6. Olegs Klujs says:

    Thanks Herrmann,

    Just what I was searching for.
    Made my day!

  7. raho says:

    isn’t there an error in line 42 of ConditionalIgnoreRule.java?
    When the condition’s isSatisfied() returns true, an IgnoreStatement will be created. This is the opposite as mentioned in your comment above “isSatisfied() method decides whether the test is ignored (returns true) or not (returns false)”
    Regards, Rainer

    • Rüdiger Herrmann says:

      Hi Rainer,

      maybe it is because it’s a litle late, but I am afraid, I can’t see the error. The code returns an IgnoreStatement when isSatisfied() returns true and causes the test to be ignored. Isn’t that in line with the description that “the method decides whether the test is ignored (isSatisfied() returns true)”?


  8. raho says:

    Hi Rüdiger,
    you are right – it was my fault, ’cause I had a testcase already marked with @Ignore and wondered why the @ConditionalIgnore does not work!
    Sorry and Regards,

  9. Clyde says:

    Hi Rüdiger,

    I’m running into an issue on Chrome, Firefox, and IE browsers. The problem is that if a test Class has multiple test cases some using @IgnoreCondition and some don’t. If the test case with @IgnoreCondition runs first then all the tests follow for that Class won’t run. I noticed that if the non ignore test runs first then it is ok.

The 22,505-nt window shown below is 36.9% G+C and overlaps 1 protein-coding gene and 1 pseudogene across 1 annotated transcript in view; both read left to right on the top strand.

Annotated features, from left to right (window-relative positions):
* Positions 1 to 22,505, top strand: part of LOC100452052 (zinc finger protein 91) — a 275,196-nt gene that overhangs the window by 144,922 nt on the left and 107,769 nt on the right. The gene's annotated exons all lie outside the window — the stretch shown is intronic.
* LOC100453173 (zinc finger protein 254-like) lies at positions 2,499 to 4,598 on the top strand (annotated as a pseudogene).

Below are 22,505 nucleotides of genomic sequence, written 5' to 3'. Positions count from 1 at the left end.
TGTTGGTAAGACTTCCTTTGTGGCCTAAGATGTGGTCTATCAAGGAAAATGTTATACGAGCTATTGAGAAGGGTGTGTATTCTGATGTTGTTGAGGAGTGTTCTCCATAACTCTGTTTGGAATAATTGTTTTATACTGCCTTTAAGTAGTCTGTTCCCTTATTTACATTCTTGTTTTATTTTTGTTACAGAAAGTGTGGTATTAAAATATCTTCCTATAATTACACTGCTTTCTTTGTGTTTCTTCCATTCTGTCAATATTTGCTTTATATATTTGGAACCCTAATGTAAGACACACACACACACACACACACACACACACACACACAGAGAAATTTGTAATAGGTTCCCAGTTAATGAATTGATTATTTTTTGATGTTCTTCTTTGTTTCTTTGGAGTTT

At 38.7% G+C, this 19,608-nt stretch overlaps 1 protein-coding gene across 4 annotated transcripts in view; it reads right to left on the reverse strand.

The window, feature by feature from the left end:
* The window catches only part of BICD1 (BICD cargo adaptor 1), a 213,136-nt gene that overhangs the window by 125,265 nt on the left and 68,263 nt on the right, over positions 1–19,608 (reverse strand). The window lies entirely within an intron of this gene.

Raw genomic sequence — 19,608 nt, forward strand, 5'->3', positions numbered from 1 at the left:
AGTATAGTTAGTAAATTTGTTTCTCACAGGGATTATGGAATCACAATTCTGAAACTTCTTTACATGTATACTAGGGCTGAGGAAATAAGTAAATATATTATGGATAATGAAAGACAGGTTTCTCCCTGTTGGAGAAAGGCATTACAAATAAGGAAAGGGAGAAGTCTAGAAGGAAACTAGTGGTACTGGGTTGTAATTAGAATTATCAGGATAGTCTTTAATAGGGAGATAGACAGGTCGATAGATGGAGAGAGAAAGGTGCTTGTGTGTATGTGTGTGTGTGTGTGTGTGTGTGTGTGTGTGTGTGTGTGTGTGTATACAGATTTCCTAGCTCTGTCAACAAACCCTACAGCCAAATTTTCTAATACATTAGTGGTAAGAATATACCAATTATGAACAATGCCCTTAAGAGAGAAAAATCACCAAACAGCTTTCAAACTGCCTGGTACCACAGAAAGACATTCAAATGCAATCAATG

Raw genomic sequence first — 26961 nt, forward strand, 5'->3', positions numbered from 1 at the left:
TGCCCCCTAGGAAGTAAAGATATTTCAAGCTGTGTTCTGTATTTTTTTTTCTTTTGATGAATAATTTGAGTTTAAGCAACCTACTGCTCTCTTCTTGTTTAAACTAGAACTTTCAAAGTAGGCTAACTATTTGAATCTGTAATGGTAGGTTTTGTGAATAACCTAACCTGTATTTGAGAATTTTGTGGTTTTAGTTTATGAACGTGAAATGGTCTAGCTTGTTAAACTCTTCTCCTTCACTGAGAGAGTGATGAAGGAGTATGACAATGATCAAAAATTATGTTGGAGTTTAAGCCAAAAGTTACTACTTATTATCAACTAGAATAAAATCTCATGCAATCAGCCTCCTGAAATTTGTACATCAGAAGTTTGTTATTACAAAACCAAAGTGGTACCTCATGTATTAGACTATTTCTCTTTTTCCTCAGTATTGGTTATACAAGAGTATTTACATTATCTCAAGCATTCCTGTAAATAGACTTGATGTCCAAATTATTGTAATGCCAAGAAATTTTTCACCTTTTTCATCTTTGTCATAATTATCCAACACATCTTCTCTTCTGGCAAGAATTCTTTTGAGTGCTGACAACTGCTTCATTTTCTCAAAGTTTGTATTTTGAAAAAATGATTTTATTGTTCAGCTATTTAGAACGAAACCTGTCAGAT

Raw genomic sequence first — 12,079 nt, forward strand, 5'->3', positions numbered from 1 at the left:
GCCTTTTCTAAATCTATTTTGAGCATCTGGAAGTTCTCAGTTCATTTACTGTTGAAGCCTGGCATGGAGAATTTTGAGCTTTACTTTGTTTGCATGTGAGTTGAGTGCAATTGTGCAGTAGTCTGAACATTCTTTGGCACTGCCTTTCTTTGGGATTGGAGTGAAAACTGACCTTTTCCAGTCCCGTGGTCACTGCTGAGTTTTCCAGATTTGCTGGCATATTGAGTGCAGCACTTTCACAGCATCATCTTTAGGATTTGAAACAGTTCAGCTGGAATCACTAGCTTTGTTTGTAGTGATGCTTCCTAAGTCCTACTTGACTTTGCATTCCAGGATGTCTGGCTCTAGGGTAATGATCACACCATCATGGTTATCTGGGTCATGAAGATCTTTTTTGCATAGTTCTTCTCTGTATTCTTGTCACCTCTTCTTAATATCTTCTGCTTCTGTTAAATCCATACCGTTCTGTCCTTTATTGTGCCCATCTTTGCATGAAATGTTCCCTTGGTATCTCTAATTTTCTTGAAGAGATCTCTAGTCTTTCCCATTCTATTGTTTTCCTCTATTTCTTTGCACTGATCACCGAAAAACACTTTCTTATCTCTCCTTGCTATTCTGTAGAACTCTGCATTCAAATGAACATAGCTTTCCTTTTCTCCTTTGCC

public class MyTest {
    @ConditionalIgnore (condition = IgnorePlatforms.class)
    public void test1() {
    public void test2() {

    Do you have any insight on how to fix this?


    • Rüdiger Herrmann says:

      Hi Clyde,

      I am afraid, with the given information I can’t really tell as to why those tests won’t run.
      What do you mean with ‘running on’ Chrome, FF, etc? What means ‘won’t run’ exactly, are those tests entirely missing in the tests test report/JUnit view? Can you provide a self-contained test class that reproduces the behavior? Did you try to annotate the tests that should always run with an ‘ignore never’ condition?


      • Clyde says:

        Hi Rüdiger,

        Thanks for the response and sorry I wasn’t clear. The issue is that if a test case with @IgnoreCondition annotation runs first, the test run stops and won’t run the remaining test cases in the same test class. This is reproducible on Chrome, FF, and IE browsers.

        If I run a test class that has 2 test cases and the first test that runs has @IgnoreCondition like above, this is result I got:
        Tests run: 1, Failures: 0, Errors: 0, Skipped: 1

        As compare to:
        Tests run: 2, Failures: 0, Errors: 0, Skipped: 1

        Side note: I’m using this annotation in a Serenity automation Framework (https://github.com/serenity-bdd/serenity-core), I will try to simplify my project to see if there’s any luck.